As the coronavirus continues to spread across America, state departments of transportation are being tasked with a variety of duties as part of both state- and federal-level response efforts to the disease.
Formally known as COVID-19, the coronavirus is a “newly discovered” organism that has not been previously detected in animals or humans that causes mild-to-moderate respiratory illness, according to the Centers for Disease Control (CDC), and its symptoms mirror those of the flu, including fever, cough, and shortness of breath. Major outbreaks are ongoing in China, Iran, and Italy, with several isolated coronavirus infections occurring in Washington, New York, California, and other states.
Vice President Mike Pence, who is heading up the White House Coronavirus Task Force, said in a press briefing on March 4 that there are more than 100 coronavirus cases in total across the United States at the moment and that the risk to healthy Americans contracting the disease “remains low.”
State DOTs are becoming involved in the coronavirus response effort as state governments active emergency plans designed to deal with contagions.
“We are currently working with the New Hampshire Department of Health and Human Services and New Hampshire Department of Homeland Security and Emergency Management to be a trusted source of state-related coronavirus information,” noted Eileen Meaney, chief communications officer for the New Hampshire DOT.
“We are also working internally to make sure that we are addressing employee safety [and following] best practice policies and workplace operations plans to ensure that we have our bases covered in the event of wide spread transmission” of the disease, she said.
In Ohio, Governor Mike DeWine (R) has ordered the Ohio DOT to post information about proper handwashing in all of the highway rest areas under the agency’s supervision – part of the state’s emergency response efforts to counteract the infectious nature of the coronavirus.
“I want to be clear that the threat of coronavirus in Ohio and the United States remains low,” the governor said in a statement on February 27. “But this could change, and we have to be prepared. I believe it is imperative that we are open with the public and are communicating information in real-time about the coronavirus to both inform and educate our communities. We will communicate what we know, when we know it.”
The Utah Department of Emergency Managements recently raised its emergency operations center activation status to EOC Level 3 and has convened a group of public information officers – including from the Utah DOT – to keep the public up to date with the latest information on the coronavirus, which includes a dedicated website.
Public transit systems are also stepping up efforts to sanitize subways, trains, and buses to stop the spread of the disease.
The Massachusetts Bay Transportation Authority – a division of the Massachusetts DOT – increased the “frequency and intensity” of its vehicle and station cleaning efforts as of March 4, establishing a “new protocol” to clean high-contact surfaces in subway stations every four hours and offer more widely-dispersed hand sanitizer locations.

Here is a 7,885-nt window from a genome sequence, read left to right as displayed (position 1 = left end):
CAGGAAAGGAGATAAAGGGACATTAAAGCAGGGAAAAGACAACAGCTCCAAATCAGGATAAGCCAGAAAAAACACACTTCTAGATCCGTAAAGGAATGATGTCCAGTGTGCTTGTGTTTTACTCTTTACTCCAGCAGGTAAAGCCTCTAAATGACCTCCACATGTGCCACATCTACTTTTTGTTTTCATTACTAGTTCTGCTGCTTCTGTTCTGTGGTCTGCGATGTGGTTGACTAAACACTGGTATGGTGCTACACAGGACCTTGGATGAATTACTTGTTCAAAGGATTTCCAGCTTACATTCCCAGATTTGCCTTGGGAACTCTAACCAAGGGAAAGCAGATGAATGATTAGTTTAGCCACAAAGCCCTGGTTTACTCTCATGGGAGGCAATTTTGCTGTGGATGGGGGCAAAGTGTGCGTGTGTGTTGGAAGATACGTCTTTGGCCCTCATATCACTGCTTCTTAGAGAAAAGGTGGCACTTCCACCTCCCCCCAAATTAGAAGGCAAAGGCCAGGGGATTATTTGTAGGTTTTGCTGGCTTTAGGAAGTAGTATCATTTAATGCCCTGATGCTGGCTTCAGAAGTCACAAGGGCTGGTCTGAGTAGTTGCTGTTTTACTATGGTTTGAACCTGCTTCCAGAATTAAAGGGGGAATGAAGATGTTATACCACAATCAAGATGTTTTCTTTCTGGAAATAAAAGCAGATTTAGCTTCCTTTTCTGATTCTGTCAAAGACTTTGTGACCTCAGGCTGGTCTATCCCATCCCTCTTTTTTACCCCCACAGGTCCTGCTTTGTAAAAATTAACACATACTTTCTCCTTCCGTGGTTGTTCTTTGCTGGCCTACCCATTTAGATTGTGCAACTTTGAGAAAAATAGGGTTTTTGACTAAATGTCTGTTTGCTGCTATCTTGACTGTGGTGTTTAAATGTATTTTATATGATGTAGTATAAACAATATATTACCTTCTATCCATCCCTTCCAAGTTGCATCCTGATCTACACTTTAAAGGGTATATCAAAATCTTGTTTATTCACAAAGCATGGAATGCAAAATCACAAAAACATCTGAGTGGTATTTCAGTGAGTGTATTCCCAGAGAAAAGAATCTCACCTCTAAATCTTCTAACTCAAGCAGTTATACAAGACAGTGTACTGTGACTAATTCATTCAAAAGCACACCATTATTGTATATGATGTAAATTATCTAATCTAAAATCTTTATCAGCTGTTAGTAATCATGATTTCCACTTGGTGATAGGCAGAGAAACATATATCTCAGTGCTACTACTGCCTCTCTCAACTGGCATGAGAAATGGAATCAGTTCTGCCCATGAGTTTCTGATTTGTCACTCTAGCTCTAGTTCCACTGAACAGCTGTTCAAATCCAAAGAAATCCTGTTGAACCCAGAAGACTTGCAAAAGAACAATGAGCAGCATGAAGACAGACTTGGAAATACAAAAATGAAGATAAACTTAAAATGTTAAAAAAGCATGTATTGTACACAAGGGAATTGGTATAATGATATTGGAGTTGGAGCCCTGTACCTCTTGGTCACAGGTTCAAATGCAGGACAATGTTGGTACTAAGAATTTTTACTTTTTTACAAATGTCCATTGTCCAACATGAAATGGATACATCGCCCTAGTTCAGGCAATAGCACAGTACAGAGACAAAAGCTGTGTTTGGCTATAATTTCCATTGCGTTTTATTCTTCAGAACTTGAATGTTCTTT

“Although the risk for COVID-19 remains low in Massachusetts, we are taking steps to protect the health and safety of our customers and our employees by expanding disinfecting and sanitation measures,” said Steve Poftak, MBTA’s general manager, in a statement.
“As an additional precaution, we remind the public to follow existing best practices from the CDC and Prevention and Massachusetts Department of Public Health to protect themselves,” he said.
Meanwhile, the New Jersey Transit agency has formed an internal task force aligned with the statewide coronavirus task force so it can “take any and all steps necessary to protect the health and safety of our customers and employees,” noted Kevin Corbett, NJ TRANSIT president and CEO, in a March 3 statement.
However, the growing worry among state governments regarding the coronavirus is not so much the impact of the disease itself but increased levels of panic among the general public.
“We have a bigger problem, which is a fear pandemic. And the anxiety here is outpacing the reality of the situation,” noted New York Governor Andrew Cuomo (D) in a March 4 statement.
“People get frightened when one of two things happen. Either I’m not receiving information or I don’t trust the information I’m receiving, or the information is very frightening,” he explained.
“In this case, the information is not very frightening, the facts are not very frightening. This is a virus that spreads much like the flu virus. Roughly 80 percent of the people who get the coronavirus will ‘self-resolve,’ meaning they’ll have it, they’ll be walking around with it, they may have some symptoms, but they will self-resolve,” the governor noted. “The people at greatest risk are senior citizens, people with compromised immune systems or people with an underlying illness. That is our focus.”